| Page 6 | Omega

Learning paths content lists

Gloria Steinem, writer, activist, and women’s rights movement leader, explains how race is a divisive social construct and reminds us of our shared evolution and humanity. More
A national voice on economics, Mellody Hobson is President of Ariel Investments and Chair of the Board of Directors of DreamWorks Animation. Here she tells a story about Ram Dass, freedom, and the wealth that allows spiritual transformation. More
Sister Joan Chittister encourages us to consider the four steps of major transformative change when culture is in chaos and society is in upheaval. More
Sister Joan Chittister, an iconic spiritual feminist and activist, tells a story that illuminates our need to take bold action in the world without waiting for it to be sanctioned. More
Elizabeth Lesser, cofounder of Omega Institute and the Omega Women’s Leadership Center (OWLC), makes a case for a society that incorporates the full range of human intelligences, with a focus on the benefits of emotional and spiritual intellegence. More
María Teresa Kumar, founding president and CEO of Voto Latino, describes the importance of her practice to keep her "present" in her life and work. More
This Grammy Award-winning artist uses music as a way to convey her personal message. Here Ani DiFranco explains why we need to encourage feminism in this generation and how it can save the world. More
The International Council of Thirteen Indigenous Grandmothers are tribal elders from across the world. Members of the council speak here about the importance of education, prayer, healing and taking action to bear witness to the past and future. More
Elizabeth Lesser, cofounder of Omega Institute and the Omega Women’s Leadership Center (OWLC), encourages bold leadership from the core. More
Jamia Wilson, feminist media organizer and Executive Director of Women, Action, and the Media, in conversation with journalist Nadia Al-Sakkaf, describes how she learned to embrace what set her apart. More
Omega: Why are you speaking about spirituality and activism now? Skip: Because we are at a critical junction point and there is a sense of cultural awareness happening now that we can take advantage of. More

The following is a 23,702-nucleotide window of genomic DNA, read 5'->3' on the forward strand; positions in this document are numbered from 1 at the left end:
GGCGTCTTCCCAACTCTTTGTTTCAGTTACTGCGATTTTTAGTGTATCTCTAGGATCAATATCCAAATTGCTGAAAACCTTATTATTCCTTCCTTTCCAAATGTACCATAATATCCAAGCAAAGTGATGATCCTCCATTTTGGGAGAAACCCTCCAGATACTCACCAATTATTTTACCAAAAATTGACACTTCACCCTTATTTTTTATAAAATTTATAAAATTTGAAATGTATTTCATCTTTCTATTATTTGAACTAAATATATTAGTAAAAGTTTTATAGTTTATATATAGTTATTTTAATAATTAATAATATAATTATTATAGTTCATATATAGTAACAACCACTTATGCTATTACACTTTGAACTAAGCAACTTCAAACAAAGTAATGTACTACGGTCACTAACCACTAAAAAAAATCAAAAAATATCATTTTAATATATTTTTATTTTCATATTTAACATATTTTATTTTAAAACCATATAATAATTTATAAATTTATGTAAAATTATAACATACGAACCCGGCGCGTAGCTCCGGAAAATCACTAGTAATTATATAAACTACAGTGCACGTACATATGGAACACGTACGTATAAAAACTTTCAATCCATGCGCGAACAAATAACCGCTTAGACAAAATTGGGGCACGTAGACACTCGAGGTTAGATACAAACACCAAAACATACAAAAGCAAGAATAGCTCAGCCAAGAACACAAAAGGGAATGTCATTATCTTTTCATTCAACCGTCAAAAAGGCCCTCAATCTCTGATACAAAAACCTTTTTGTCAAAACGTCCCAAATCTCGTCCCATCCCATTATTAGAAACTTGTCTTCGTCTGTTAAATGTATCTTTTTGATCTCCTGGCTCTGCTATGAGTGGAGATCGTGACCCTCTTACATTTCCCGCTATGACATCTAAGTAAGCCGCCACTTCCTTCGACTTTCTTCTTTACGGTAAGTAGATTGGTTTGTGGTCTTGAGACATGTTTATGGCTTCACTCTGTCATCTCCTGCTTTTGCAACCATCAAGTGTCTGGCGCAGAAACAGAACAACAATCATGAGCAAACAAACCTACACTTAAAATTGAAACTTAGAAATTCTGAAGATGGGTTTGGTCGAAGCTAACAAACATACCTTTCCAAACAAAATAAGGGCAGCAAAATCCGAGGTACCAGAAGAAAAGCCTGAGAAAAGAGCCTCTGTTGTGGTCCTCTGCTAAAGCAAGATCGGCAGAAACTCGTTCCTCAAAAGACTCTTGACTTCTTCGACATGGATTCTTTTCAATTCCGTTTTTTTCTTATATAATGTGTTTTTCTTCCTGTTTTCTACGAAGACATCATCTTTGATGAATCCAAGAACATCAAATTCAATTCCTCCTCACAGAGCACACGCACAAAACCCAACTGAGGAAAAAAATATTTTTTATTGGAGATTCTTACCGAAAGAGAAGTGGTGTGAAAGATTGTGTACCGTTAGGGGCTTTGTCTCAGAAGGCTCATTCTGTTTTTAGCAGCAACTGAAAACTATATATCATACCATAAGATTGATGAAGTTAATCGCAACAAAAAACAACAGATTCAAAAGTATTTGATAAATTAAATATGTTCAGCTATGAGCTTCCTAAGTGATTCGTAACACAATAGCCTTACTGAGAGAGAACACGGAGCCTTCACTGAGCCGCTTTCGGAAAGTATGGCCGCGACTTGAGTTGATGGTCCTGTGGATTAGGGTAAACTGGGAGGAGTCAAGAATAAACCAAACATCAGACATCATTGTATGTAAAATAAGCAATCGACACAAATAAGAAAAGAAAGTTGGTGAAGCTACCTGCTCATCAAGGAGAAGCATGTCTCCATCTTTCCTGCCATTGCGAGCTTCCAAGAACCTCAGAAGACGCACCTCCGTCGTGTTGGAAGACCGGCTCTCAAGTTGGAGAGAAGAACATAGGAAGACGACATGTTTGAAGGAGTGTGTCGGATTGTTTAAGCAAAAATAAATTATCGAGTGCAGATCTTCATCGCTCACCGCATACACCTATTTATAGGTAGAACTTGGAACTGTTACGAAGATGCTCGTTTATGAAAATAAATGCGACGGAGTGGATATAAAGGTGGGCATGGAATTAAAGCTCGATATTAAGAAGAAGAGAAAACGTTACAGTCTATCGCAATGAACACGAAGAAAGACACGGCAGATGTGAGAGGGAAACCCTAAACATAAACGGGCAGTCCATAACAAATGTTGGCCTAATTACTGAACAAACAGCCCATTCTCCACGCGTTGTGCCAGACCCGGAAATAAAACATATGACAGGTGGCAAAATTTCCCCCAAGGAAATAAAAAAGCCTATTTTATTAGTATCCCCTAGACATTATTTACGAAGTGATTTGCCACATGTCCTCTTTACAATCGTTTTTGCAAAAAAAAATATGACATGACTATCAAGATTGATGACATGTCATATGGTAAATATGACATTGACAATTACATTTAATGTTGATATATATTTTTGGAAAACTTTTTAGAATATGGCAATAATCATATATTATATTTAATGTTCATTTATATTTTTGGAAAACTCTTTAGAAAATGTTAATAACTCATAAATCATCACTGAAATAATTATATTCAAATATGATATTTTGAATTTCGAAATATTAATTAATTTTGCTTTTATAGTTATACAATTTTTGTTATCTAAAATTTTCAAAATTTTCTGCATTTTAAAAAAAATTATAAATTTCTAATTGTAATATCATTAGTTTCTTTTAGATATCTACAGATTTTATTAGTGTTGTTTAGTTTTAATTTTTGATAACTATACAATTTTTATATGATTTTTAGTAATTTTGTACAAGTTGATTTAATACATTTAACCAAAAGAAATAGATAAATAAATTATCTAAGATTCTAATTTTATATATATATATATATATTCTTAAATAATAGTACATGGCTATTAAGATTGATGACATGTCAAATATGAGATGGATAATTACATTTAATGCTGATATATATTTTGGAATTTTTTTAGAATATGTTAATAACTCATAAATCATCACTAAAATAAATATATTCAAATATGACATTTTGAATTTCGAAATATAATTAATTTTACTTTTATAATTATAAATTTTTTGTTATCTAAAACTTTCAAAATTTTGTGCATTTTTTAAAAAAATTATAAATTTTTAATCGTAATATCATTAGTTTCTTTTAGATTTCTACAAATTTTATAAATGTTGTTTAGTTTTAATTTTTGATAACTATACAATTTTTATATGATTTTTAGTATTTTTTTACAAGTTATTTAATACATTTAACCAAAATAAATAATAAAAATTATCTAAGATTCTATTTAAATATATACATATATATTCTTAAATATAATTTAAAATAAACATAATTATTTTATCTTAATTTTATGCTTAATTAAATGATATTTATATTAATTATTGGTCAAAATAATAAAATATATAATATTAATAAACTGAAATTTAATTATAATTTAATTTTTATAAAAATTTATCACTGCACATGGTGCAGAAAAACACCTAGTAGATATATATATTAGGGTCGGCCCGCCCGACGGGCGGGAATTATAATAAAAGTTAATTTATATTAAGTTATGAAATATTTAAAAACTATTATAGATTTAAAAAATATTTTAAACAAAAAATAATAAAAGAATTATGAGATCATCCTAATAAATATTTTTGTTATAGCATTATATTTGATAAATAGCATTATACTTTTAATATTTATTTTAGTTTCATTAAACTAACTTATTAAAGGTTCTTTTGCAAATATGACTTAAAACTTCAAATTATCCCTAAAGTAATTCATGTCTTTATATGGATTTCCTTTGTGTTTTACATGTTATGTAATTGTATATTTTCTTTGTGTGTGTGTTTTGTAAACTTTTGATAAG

The Four Agreements are simple: Be impeccable with your word. Don’t take anything personally. Don’t make assumptions. Always do your best. But living the Four Agreements can be challenging. That’s why sisters Linda and Angelina Pelano came to Omega on a scholarship in June 2017 to attend the Four Agreements workshop led by don Miguel Ruiz and his sons, don Miguel Ruiz Jr. and don Jose Ruiz. More
Omega: Can you give a simple definition of nondual spirituality? Sharon: The simplest way to describe it is the direct way of turning the attention back onto itself, of coming back to who you are. The classic definition is “you are what you’re looking for.” More
Omega Institute and the Yoga Service Council have worked together since 2014 to produce a series of Yoga Service Best Practices Guides, including Best Practices for Yoga in Schools (2015) and Yoga With Veterans (2016), and most recently Best Practices for Yoga in the Criminal Justice System (2017). More
1. Keep a Journal More
1. 10 Questions for the Dalai Lama (2006) Genre: Documentary Summary: Tackling some of the fundamental questions of our time with footage and observations from trips throughout India and the Middle East, this movie features the wisdom of one of the most well-known spiritual leaders. More
Yoga has much to offer people in the criminal justice system, including those who are incarcerated or otherwise system-involved as well as those who work as correctional officers, administrators, or other criminal justice professionals. More
Not everyone knows what they want to be when they grow up, but at 8, Kasha Dziewisz knew. She wanted to be a fashion designer and artist. Color, form, and art captured her attention and youthful imagination. “Color has been the backbone of all I do. It’s a motivator for me and makes me feel happy. Even around the house, I always like to have fresh flowers. Sometimes I’ll arrange a bowl of fruit next to it and then end up drawing or painting it,” says Kasha. More
Trauma-informed yoga is based on a particular understanding of trauma, one that emphasizes its impact on the entire mind-body system, as opposed to particular mental states (e.g., troubling memories) viewed in isolation from the physical body. “Trauma,” Bessel van der Kolk explains, “is not just an event that took place sometime in the past; it is also the imprint left by that experience on mind, brain, and body.” More